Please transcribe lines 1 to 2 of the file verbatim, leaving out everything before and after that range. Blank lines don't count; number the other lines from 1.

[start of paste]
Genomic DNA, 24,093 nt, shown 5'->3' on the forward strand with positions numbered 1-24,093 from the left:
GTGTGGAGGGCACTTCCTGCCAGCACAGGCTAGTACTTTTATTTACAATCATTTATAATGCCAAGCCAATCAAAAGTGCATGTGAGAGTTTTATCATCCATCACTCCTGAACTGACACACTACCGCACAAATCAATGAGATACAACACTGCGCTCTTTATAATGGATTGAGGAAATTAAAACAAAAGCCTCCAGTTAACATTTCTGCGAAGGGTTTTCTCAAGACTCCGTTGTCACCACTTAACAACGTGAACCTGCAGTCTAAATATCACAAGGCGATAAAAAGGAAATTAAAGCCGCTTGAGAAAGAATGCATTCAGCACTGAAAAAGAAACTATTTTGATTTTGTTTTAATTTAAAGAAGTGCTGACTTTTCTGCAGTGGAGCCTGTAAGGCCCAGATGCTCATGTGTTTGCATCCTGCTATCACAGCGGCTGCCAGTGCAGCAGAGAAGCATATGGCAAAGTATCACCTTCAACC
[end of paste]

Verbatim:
Genomic DNA, 24,093 nt, shown 5'->3' on the forward strand with positions numbered 1-24,093 from the left:
GTGTGGAGGGCACTTCCTGCCAGCACAGGCTAGTACTTTTATTTACAATCATTTATAATGCCAAGCCAATCAAAAGTGCATGTGAGAGTTTTATCATCCATCACTCCTGAACTGACACACTACCGCACAAATCAATGAGATACAACACTGCGCTCTTTATAATGGATTGAGGAAATTAAAACAAAAGCCTCCAGTTAACATTTCTGCGAAGGGTTTTCTCAAGACTCCGTTGTCACCACTTAACAACGTGAACCTGCAGTCTAAATATCACAAGGCGATAAAAAGGAAATTAAAGCCGCTTGAGAAAGAATGCATTCAGCACTGAAAAAGAAACTATTTTGATTTTGTTTTAATTTAAAGAAGTGCTGACTTTTCTGCAGTGGAGCCTGTAAGGCCCAGATGCTCATGTGTTTGCATCCTGCTATCACAGCGGCTGCCAGTGCAGCAGAGAAGCATATGGCAAAGTATCACCTTCAACC